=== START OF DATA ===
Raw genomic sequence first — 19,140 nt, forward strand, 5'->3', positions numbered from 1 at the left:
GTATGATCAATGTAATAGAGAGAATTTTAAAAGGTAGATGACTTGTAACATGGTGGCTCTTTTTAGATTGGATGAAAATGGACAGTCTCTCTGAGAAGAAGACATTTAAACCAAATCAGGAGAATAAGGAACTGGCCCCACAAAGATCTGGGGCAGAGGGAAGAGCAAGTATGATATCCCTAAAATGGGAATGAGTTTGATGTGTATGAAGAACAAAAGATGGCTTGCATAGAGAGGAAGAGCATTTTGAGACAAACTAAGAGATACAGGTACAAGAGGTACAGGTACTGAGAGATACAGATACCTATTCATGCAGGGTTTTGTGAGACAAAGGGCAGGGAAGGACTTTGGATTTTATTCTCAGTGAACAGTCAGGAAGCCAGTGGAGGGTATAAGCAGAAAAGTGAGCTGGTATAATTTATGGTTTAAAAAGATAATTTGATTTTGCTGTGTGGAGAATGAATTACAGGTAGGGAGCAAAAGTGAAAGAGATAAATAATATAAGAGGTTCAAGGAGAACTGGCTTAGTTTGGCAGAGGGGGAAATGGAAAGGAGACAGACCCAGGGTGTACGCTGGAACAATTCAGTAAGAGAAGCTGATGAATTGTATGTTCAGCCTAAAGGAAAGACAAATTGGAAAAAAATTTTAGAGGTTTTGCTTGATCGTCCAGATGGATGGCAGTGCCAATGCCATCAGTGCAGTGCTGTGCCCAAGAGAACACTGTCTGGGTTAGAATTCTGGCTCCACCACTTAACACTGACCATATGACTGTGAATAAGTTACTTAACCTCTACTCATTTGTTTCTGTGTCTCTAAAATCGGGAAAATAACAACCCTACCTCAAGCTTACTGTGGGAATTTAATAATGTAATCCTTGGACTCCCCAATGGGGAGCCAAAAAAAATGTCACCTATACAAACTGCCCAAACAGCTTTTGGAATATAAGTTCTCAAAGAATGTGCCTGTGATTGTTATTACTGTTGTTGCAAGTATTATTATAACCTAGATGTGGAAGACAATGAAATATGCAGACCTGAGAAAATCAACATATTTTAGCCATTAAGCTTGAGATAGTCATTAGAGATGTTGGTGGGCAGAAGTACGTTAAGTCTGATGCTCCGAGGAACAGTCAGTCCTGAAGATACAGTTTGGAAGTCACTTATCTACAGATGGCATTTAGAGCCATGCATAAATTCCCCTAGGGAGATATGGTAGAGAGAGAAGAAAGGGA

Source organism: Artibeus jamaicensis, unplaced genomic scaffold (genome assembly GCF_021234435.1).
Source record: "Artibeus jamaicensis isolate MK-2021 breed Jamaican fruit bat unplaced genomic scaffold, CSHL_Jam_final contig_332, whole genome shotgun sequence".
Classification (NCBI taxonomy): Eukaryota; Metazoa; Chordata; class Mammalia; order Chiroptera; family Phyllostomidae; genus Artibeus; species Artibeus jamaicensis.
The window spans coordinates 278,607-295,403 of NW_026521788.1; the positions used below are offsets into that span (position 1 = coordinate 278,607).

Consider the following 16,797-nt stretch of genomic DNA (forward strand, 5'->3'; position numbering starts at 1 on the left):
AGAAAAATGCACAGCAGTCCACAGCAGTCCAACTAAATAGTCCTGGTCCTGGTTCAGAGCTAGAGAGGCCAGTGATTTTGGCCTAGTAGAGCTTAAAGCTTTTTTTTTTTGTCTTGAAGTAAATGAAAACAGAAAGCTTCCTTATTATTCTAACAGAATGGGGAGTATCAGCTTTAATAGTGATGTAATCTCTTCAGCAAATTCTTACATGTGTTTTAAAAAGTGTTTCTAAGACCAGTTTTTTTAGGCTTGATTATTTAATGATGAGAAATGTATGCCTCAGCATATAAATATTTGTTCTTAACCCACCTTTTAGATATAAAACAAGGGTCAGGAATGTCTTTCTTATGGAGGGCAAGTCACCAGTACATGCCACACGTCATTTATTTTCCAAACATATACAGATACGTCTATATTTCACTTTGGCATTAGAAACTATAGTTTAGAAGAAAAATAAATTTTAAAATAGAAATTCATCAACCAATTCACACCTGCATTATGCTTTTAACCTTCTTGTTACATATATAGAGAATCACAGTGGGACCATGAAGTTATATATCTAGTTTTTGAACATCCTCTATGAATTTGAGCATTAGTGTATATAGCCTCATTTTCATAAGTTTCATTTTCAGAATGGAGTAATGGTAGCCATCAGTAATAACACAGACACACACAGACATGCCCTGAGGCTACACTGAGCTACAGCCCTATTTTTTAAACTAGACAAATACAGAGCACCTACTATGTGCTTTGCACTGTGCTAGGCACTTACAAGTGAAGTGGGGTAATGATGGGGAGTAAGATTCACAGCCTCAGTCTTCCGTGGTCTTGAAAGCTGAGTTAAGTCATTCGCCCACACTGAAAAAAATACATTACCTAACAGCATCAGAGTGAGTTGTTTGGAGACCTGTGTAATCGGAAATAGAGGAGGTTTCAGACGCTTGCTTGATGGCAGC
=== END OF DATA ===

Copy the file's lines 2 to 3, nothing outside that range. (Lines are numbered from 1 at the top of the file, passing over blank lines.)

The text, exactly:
GTATGATCAATGTAATAGAGAGAATTTTAAAAGGTAGATGACTTGTAACATGGTGGCTCTTTTTAGATTGGATGAAAATGGACAGTCTCTCTGAGAAGAAGACATTTAAACCAAATCAGGAGAATAAGGAACTGGCCCCACAAAGATCTGGGGCAGAGGGAAGAGCAAGTATGATATCCCTAAAATGGGAATGAGTTTGATGTGTATGAAGAACAAAAGATGGCTTGCATAGAGAGGAAGAGCATTTTGAGACAAACTAAGAGATACAGGTACAAGAGGTACAGGTACTGAGAGATACAGATACCTATTCATGCAGGGTTTTGTGAGACAAAGGGCAGGGAAGGACTTTGGATTTTATTCTCAGTGAACAGTCAGGAAGCCAGTGGAGGGTATAAGCAGAAAAGTGAGCTGGTATAATTTATGGTTTAAAAAGATAATTTGATTTTGCTGTGTGGAGAATGAATTACAGGTAGGGAGCAAAAGTGAAAGAGATAAATAATATAAGAGGTTCAAGGAGAACTGGCTTAGTTTGGCAGAGGGGGAAATGGAAAGGAGACAGACCCAGGGTGTACGCTGGAACAATTCAGTAAGAGAAGCTGATGAATTGTATGTTCAGCCTAAAGGAAAGACAAATTGGAAAAAAATTTTAGAGGTTTTGCTTGATCGTCCAGATGGATGGCAGTGCCAATGCCATCAGTGCAGTGCTGTGCCCAAGAGAACACTGTCTGGGTTAGAATTCTGGCTCCACCACTTAACACTGACCATATGACTGTGAATAAGTTACTTAACCTCTACTCATTTGTTTCTGTGTCTCTAAAATCGGGAAAATAACAACCCTACCTCAAGCTTACTGTGGGAATTTAATAATGTAATCCTTGGACTCCCCAATGGGGAGCCAAAAAAAATGTCACCTATACAAACTGCCCAAACAGCTTTTGGAATATAAGTTCTCAAAGAATGTGCCTGTGATTGTTATTACTGTTGTTGCAAGTATTATTATAACCTAGATGTGGAAGACAATGAAATATGCAGACCTGAGAAAATCAACATATTTTAGCCATTAAGCTTGAGATAGTCATTAGAGATGTTGGTGGGCAGAAGTACGTTAAGTCTGATGCTCCGAGGAACAGTCAGTCCTGAAGATACAGTTTGGAAGTCACTTATCTACAGATGGCATTTAGAGCCATGCATAAATTCCCCTAGGGAGATATGGTAGAGAGAGAAGAAAGGGA

Source organism: Artibeus jamaicensis, unplaced genomic scaffold (genome assembly GCF_021234435.1).